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Top 100 Facebook Passwords


The Worst Passwords List is an annual list of the 25 most common passwords from each year as produced by internet security firm SplashData.[4] Since 2011, the firm has published the list based on data examined from millions of passwords leaked in data breaches, mostly in North America and Western Europe, over each year. In the 2016 edition, the 25 most common passwords made up more than 10% of the surveyed passwords, with the most common password of 2016, "123456", making up 4%.[5]




top 100 facebook passwords



This report summarizes the findings of the SafetyDetectives research team who collected over 18 million passwords to find the 20 most used, most predictable, and ultimately most hacked passwords all over the world.


Numeric patterns are worldwide favorites when it comes to creating a weak, easy-to-guess password. Increasing (e.g. 123456) or repetitive (e.g. 111111) numeric patterns could be observed in 8 out of the top 10 and 13 out of the top 30 most used passwords.


The overall password trends analyzed from worldwide users match up pretty well with this list, making the most used passwords in the world extremely prone to dictionary attacks. Those users in the US and Spain with these passwords are also extremely susceptible to hacks.


The best and easiest way to achieve all of these things is by using a password management system. A good password manager will create secure passwords for all of your accounts, autofill them when logging in, and have high levels of encryption so no one can steal your information. We recommend a low-cost premium password manager like Dashlane, but any of the best password managers on the market will guarantee your passwords are strong, secure, and protected.


The only solution is to use a different password for every account and make them long and random. I know there's no way you can remember dozens of strong passwords. In fact, the average US internet user is locked out of 10 accounts per month. That's why you absolutely need a password manager.


What's that, you say? You can't afford to buy yet another security tool? In truth, you can't afford not to. The potential hit, financial and otherwise, that could result from using weak passwords could cost you plenty. Never fear. We have tested quite a few password managers that offer free tiers for their popular services.


What's that, you say? You can't afford to buy yet another security tool? In truth, you can't afford not to. The potential hit, financial and otherwise, that could result from using weak passwords could cost you plenty. Never fear. Quite a few password managers offer free tiers for their popular services.


When you put all your passwords into one repository, you'd better be extremely careful to protect that repository. That's where your master password comes in. This password is used to encrypt the contents of your password vault, so it needs to be as strong as possible. On the flip side, it is unlikely you can recover it. Store your master password in a secure place or risk permanently losing access to your password manager.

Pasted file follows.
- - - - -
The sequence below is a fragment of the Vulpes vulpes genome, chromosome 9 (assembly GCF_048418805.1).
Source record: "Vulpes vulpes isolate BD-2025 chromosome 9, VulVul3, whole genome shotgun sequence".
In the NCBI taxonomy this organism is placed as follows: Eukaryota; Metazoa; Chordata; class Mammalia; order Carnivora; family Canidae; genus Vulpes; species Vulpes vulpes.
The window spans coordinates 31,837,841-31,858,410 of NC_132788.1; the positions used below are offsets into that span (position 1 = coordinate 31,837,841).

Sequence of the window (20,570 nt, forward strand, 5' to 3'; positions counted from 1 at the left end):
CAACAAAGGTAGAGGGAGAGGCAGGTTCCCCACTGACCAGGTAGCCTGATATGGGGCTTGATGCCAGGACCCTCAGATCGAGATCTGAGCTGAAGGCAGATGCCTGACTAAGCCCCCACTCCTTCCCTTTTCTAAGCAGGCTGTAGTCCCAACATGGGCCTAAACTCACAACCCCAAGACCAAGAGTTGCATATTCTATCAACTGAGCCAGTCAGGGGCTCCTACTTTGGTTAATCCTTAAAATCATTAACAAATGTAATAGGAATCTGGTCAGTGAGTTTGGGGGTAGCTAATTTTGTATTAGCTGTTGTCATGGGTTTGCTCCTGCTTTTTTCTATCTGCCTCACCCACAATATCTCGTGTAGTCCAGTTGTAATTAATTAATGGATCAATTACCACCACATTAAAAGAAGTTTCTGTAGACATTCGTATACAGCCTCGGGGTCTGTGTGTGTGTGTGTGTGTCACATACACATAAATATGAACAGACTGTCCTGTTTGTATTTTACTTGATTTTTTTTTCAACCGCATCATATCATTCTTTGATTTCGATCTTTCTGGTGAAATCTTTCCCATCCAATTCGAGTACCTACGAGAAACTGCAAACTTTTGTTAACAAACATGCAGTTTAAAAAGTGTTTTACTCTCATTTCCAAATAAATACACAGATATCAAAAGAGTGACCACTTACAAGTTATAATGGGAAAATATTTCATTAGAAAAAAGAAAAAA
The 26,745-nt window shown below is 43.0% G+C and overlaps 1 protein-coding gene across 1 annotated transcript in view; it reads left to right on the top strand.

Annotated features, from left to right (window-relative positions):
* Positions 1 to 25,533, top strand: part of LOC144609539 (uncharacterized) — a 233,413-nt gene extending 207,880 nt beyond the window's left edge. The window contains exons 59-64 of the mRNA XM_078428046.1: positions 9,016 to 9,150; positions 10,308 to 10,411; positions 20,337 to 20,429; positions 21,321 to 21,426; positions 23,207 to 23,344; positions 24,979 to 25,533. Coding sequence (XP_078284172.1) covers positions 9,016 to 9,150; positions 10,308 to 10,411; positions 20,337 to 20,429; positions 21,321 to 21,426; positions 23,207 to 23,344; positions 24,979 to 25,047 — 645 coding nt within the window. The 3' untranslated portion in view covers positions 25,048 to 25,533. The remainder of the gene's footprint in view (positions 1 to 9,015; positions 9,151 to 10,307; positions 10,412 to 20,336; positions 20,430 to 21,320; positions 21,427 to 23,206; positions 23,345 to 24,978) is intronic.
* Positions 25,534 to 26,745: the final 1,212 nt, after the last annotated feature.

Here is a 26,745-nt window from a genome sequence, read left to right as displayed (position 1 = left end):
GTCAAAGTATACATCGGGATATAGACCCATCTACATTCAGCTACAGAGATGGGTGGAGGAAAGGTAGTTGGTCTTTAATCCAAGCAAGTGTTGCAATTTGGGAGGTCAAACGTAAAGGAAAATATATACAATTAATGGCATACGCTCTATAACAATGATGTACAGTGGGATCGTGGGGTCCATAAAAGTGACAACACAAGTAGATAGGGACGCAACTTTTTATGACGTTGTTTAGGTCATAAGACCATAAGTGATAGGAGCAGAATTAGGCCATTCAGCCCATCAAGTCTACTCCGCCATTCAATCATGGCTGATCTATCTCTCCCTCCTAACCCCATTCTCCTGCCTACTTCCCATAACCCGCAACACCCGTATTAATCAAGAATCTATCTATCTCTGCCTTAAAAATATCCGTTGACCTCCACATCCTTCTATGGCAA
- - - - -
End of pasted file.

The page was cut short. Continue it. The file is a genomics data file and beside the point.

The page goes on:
The point of adding a password manager to your security arsenal is to replace your weak and duplicate passwords with strong, unguessable passwords. But where do you get those strong passwords? Most password managers can generate strong passwords for you and many let you take control of things like password length, and which character sets to use. The very best ones offer a password strength report that eases the process of identifying and fixing poor passwords.


Filling in usernames and passwords automatically isn't so different from filling in other sorts of data in web forms. Many commercial password managers take advantage of this similarity and thereby streamline the process of filling forms with personal data, such as addresses or payment card details. Some password managers also give you some storage space for secure documents, though the allotted storage is typically not sufficient enough to replace a dedicated cloud storage service.


In addition to using your passwords on multiple devices, you may find you want to share certain logins with other users. Most free password managers do not support secure sharing. Very few let you define an inheritor for your passwords, someone who will receive them in the event of your demise.


If you're willing to give up a little something, you can use many for-pay password managers for free. If you see a paid password manager with features you like, check out its conditions. You may be able to get it without paying. For example, some companies let you use all the features of their product for free if you give up syncing across multiple devices. RoboForm is free for use on a single device, with no syncing. Dashlane, too; but it also imposes a limit of 50 passwords for free users and only allows sharing between up to five accounts.


If you fully commit to using a password manager, you'll quickly run up against these limitations. We don't include any free password managers in this list that limit the number of passwords you can create or that can't sync passwords across devices.


Whenever you see an opportunity to NOT require the user to do something, you should take it. And NOT requiring them to either make up or reuse a password is a win-win situation - you don't make them do work and you don't have to worry about the huge expense of dealing with a breach that leaks passwords.


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